Dan Savage discusses Bible, children walk out

It’s still finals week, so short posts will have to do:

Almost sorry

There is an excellent post over at The Stranger by Dan Savage. A listener to his radio show wrote him complaining of the way he placed responsibility on bigots for what happened to Tyler Clementi.

As someone who loves the Lord and does not support gay marriage I can honestly say I was heartbroken to hear about the young man that took his own life after being humiliated by people who should have known better. I think you need to be aware of your own prejuduces and how they might play into your thinking. At best I think your comments were hypocritical.

If your message is that we should not judge people based on their sexual preferance, how do you justify judging entire groups of people for any other reason (including their faith)?

I’ll get to Savage’s response in a second, but he didn’t directly address the listener’s question, so I want to tackle that first.

What is the difference between judging a group based on sexual orientation and judging a group based on any other reason? That question is a non-starter since it’s so incoherent, but the listener does give the specific example of faith. So how is that different? This isn’t that hard. Even though people probably adhere to the same religion as their parents, people do have a choice in their religion. They do choose to have faith, the idea that belief without evidence is a virtue. They choose to base their lives on certain doctrine and dogma. Sexual orientation, on the other hand, is entirely different. That same level of choosing simply does not exist. I can choose to be gay no more than a gay woman can choose to prefer men.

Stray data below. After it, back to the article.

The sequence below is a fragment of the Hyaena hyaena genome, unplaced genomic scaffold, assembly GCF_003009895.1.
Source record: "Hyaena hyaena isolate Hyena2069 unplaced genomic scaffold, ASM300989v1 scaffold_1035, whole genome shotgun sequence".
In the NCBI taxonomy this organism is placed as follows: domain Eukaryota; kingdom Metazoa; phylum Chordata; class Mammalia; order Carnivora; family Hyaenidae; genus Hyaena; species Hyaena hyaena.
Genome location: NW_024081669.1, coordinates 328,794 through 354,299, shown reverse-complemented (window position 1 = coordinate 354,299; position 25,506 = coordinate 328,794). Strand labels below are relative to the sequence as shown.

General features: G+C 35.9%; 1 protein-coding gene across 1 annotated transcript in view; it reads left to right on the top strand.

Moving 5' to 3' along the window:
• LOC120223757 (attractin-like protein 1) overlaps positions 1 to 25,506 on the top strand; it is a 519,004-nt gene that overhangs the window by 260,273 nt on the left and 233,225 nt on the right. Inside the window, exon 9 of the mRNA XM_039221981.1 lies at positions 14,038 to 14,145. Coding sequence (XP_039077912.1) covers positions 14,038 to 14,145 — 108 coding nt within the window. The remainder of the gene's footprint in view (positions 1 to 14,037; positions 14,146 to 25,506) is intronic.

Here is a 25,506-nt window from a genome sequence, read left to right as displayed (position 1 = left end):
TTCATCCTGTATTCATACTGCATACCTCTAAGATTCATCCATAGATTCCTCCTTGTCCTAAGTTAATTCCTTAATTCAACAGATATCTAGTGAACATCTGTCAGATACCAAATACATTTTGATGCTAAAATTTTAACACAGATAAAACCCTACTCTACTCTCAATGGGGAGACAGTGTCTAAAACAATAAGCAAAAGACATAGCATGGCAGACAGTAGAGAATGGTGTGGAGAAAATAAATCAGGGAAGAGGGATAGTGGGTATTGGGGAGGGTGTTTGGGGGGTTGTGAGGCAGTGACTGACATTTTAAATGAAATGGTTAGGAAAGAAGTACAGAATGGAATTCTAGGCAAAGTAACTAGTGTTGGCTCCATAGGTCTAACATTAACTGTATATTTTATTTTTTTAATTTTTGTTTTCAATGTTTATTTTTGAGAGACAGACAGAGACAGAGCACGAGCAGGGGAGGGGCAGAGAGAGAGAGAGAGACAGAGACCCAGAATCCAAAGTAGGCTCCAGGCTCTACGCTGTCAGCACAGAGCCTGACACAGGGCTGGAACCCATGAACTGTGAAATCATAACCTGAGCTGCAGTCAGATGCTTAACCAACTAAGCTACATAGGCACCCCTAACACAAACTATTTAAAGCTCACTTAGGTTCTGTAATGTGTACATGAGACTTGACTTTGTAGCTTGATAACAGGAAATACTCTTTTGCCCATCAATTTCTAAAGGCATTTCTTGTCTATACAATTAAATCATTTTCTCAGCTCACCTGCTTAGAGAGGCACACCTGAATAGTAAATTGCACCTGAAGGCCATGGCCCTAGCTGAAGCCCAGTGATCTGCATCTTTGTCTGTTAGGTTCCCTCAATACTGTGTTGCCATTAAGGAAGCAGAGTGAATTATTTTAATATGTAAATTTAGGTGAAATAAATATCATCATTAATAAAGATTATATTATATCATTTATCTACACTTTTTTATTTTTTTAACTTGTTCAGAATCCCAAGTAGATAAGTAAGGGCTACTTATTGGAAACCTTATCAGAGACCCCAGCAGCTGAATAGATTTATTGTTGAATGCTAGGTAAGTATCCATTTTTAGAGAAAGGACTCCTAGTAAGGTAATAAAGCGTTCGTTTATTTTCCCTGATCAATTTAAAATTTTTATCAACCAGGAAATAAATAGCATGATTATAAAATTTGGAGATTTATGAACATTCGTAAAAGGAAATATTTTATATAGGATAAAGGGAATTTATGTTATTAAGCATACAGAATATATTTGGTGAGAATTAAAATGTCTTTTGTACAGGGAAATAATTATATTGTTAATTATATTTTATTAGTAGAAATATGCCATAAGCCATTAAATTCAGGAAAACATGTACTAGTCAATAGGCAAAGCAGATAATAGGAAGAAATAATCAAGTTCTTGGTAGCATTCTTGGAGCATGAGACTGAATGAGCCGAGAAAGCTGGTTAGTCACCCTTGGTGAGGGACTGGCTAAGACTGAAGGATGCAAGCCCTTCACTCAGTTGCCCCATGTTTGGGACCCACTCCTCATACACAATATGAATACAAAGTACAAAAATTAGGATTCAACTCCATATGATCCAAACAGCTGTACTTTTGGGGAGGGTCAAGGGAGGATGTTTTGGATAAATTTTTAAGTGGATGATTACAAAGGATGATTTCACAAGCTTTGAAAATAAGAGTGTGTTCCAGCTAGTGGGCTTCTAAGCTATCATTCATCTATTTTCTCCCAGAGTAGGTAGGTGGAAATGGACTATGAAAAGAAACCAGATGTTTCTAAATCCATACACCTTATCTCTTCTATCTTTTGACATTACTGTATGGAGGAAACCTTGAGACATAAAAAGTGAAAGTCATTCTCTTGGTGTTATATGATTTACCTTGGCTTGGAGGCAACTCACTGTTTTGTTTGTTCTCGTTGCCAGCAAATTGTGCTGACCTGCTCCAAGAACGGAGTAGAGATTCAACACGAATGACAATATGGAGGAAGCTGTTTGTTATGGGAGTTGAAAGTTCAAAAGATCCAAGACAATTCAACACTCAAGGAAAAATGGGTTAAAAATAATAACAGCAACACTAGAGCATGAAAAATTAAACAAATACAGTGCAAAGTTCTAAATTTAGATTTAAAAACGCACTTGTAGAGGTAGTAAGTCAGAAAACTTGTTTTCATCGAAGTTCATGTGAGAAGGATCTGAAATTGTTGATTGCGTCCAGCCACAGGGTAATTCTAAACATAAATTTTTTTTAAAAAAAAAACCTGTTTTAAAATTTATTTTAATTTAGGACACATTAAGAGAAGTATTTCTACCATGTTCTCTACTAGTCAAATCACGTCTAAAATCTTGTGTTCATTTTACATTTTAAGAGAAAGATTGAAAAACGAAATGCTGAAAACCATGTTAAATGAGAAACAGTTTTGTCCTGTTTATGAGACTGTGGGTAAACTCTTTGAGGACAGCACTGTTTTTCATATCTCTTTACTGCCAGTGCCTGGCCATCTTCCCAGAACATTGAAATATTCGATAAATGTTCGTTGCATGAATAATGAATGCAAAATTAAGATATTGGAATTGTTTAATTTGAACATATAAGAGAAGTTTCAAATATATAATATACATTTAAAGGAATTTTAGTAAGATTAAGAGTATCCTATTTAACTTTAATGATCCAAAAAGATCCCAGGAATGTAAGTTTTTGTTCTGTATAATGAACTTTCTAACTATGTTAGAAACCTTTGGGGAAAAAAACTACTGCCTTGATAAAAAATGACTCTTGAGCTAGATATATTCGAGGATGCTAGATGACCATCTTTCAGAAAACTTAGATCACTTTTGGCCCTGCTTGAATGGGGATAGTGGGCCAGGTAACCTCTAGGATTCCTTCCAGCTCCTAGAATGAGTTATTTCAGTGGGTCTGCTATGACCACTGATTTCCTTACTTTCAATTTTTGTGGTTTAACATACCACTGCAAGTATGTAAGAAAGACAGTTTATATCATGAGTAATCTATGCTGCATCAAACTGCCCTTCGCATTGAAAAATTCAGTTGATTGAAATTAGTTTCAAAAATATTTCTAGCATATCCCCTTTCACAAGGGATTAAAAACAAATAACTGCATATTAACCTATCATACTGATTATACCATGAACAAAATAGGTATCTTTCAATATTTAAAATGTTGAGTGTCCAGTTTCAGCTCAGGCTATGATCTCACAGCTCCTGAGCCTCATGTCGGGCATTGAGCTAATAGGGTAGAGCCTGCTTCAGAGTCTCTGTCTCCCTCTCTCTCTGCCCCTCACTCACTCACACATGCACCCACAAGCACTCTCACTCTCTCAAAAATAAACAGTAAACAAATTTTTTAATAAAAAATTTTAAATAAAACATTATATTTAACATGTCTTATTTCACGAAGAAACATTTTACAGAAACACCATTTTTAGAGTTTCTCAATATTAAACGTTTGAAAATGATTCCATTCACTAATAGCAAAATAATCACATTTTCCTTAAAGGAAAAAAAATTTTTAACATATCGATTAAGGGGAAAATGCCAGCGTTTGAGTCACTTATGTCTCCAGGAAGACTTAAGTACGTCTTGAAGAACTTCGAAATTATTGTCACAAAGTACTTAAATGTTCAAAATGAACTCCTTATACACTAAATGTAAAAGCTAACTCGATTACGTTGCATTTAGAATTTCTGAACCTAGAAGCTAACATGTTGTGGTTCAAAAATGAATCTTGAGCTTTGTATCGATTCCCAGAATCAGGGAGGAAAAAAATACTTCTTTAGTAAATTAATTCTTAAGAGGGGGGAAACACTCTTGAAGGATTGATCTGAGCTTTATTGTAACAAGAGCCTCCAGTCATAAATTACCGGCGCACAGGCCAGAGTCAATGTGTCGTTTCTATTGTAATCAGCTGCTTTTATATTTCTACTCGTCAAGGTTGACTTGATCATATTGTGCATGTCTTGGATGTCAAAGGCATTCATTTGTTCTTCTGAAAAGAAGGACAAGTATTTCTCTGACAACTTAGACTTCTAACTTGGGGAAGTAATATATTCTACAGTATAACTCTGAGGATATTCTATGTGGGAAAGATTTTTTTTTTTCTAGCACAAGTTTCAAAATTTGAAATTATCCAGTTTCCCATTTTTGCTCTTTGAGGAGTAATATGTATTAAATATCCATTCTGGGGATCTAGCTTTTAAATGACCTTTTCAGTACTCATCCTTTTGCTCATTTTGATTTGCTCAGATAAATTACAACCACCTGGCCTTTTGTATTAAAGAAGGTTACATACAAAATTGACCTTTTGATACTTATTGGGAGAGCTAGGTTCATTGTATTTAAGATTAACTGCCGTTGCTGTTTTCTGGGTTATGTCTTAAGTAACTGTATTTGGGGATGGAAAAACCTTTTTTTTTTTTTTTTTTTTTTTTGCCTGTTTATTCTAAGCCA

But I like Savage’s response better:

I’m sorry your feelings were hurt by my comments.

No, wait. I’m not. Gay kids are dying. So let’s try to keep things in perspective: fuck your feelings.

Being told that they’re sinful and that their love offends God, and being told that their relationships are unworthy of the civil right that is marriage (not the religious rite that some people use to solemnize their civil marriages), can eat away at the souls of gay kids. It makes them feel like they’re not valued, that their lives are not worth living. And if one of your children is unlucky enough to be gay, the anti-gay bigotry you espouse makes them doubt that their parents truly love them—to say nothing of the gentle “savior” they’ve heard so much about, a gentle and loving father who will condemn them to hell for the sin of falling in love with the wrong person.

I wish we could see a lot more of this in the political realm. Of course, that would require honesty.